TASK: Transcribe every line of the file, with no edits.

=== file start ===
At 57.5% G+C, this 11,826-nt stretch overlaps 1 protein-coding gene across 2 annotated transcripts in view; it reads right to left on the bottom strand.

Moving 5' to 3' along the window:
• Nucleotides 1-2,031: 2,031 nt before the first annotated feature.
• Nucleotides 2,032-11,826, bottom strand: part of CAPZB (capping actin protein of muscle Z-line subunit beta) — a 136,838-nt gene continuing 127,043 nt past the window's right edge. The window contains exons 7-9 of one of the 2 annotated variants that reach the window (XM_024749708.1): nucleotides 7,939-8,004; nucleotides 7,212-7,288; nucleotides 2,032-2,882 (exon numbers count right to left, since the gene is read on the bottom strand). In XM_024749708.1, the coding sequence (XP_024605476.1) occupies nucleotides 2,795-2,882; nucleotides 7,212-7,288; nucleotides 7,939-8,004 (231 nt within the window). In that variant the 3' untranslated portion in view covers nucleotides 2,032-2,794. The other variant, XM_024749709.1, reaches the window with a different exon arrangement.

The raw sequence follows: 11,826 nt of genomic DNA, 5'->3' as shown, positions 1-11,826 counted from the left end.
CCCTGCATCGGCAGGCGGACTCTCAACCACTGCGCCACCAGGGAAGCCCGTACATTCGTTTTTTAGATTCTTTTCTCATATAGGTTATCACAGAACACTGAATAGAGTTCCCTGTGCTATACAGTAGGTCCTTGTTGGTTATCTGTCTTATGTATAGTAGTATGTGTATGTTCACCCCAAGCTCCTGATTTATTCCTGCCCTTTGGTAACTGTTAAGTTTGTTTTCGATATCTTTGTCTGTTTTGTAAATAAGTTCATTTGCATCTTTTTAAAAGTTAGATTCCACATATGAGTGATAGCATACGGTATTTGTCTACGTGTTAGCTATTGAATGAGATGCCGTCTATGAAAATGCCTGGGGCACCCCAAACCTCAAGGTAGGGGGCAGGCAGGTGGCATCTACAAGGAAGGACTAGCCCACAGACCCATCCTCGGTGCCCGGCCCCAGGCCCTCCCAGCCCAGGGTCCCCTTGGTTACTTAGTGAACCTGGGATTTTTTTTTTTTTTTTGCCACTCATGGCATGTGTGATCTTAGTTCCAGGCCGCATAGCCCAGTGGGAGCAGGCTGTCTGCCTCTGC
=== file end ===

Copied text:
At 57.5% G+C, this 11,826-nt stretch overlaps 1 protein-coding gene across 2 annotated transcripts in view; it reads right to left on the bottom strand.

Moving 5' to 3' along the window:
• Nucleotides 1-2,031: 2,031 nt before the first annotated feature.
• Nucleotides 2,032-11,826, bottom strand: part of CAPZB (capping actin protein of muscle Z-line subunit beta) — a 136,838-nt gene continuing 127,043 nt past the window's right edge. The window contains exons 7-9 of one of the 2 annotated variants that reach the window (XM_024749708.1): nucleotides 7,939-8,004; nucleotides 7,212-7,288; nucleotides 2,032-2,882 (exon numbers count right to left, since the gene is read on the bottom strand). In XM_024749708.1, the coding sequence (XP_024605476.1) occupies nucleotides 2,795-2,882; nucleotides 7,212-7,288; nucleotides 7,939-8,004 (231 nt within the window). In that variant the 3' untranslated portion in view covers nucleotides 2,032-2,794. The other variant, XM_024749709.1, reaches the window with a different exon arrangement.

The raw sequence follows: 11,826 nt of genomic DNA, 5'->3' as shown, positions 1-11,826 counted from the left end.
CCCTGCATCGGCAGGCGGACTCTCAACCACTGCGCCACCAGGGAAGCCCGTACATTCGTTTTTTAGATTCTTTTCTCATATAGGTTATCACAGAACACTGAATAGAGTTCCCTGTGCTATACAGTAGGTCCTTGTTGGTTATCTGTCTTATGTATAGTAGTATGTGTATGTTCACCCCAAGCTCCTGATTTATTCCTGCCCTTTGGTAACTGTTAAGTTTGTTTTCGATATCTTTGTCTGTTTTGTAAATAAGTTCATTTGCATCTTTTTAAAAGTTAGATTCCACATATGAGTGATAGCATACGGTATTTGTCTACGTGTTAGCTATTGAATGAGATGCCGTCTATGAAAATGCCTGGGGCACCCCAAACCTCAAGGTAGGGGGCAGGCAGGTGGCATCTACAAGGAAGGACTAGCCCACAGACCCATCCTCGGTGCCCGGCCCCAGGCCCTCCCAGCCCAGGGTCCCCTTGGTTACTTAGTGAACCTGGGATTTTTTTTTTTTTTTTGCCACTCATGGCATGTGTGATCTTAGTTCCAGGCCGCATAGCCCAGTGGGAGCAGGCTGTCTGCCTCTGC